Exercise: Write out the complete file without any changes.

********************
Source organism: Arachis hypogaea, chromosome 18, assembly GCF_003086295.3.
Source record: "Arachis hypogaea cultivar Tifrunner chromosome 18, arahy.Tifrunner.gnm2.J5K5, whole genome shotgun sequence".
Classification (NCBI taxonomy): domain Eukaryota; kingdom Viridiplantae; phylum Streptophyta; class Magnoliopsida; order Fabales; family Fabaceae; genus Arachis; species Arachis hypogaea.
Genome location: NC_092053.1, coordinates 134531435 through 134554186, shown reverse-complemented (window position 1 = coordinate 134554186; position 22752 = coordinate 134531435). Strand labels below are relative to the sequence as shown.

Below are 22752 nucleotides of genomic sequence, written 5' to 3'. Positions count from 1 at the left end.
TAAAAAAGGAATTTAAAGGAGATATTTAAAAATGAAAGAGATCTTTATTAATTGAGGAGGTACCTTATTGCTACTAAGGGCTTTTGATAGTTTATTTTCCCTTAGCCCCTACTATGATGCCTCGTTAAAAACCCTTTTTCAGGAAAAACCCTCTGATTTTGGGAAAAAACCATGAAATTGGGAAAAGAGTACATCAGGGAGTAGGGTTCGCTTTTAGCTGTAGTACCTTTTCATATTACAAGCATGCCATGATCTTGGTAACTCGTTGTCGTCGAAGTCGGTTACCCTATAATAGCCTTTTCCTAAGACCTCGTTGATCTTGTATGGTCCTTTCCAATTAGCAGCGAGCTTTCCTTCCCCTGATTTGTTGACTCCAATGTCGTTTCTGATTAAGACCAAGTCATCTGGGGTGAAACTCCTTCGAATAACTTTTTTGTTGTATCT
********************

Source organism: Arachis hypogaea, chromosome 18, assembly GCF_003086295.3.
Source record: "Arachis hypogaea cultivar Tifrunner chromosome 18, arahy.Tifrunner.gnm2.J5K5, whole genome shotgun sequence".
Classification (NCBI taxonomy): domain Eukaryota; kingdom Viridiplantae; phylum Streptophyta; class Magnoliopsida; order Fabales; family Fabaceae; genus Arachis; species Arachis hypogaea.
Genome location: NC_092053.1, coordinates 134531435 through 134554186, shown reverse-complemented (window position 1 = coordinate 134554186; position 22752 = coordinate 134531435). Strand labels below are relative to the sequence as shown.

Below are 22752 nucleotides of genomic sequence, written 5' to 3'. Positions count from 1 at the left end.
TAAAAAAGGAATTTAAAGGAGATATTTAAAAATGAAAGAGATCTTTATTAATTGAGGAGGTACCTTATTGCTACTAAGGGCTTTTGATAGTTTATTTTCCCTTAGCCCCTACTATGATGCCTCGTTAAAAACCCTTTTTCAGGAAAAACCCTCTGATTTTGGGAAAAAACCATGAAATTGGGAAAAGAGTACATCAGGGAGTAGGGTTCGCTTTTAGCTGTAGTACCTTTTCATATTACAAGCATGCCATGATCTTGGTAACTCGTTGTCGTCGAAGTCGGTTACCCTATAATAGCCTTTTCCTAAGACCTCGTTGATCTTGTATGGTCCTTTCCAATTAGCAGCGAGCTTTCCTTCCCCTGATTTGTTGACTCCAATGTCGTTTCTGATTAAGACCAAGTCATCTGGGGTGAAACTCCTTCGAATAACTTTTTTGTTGTATCT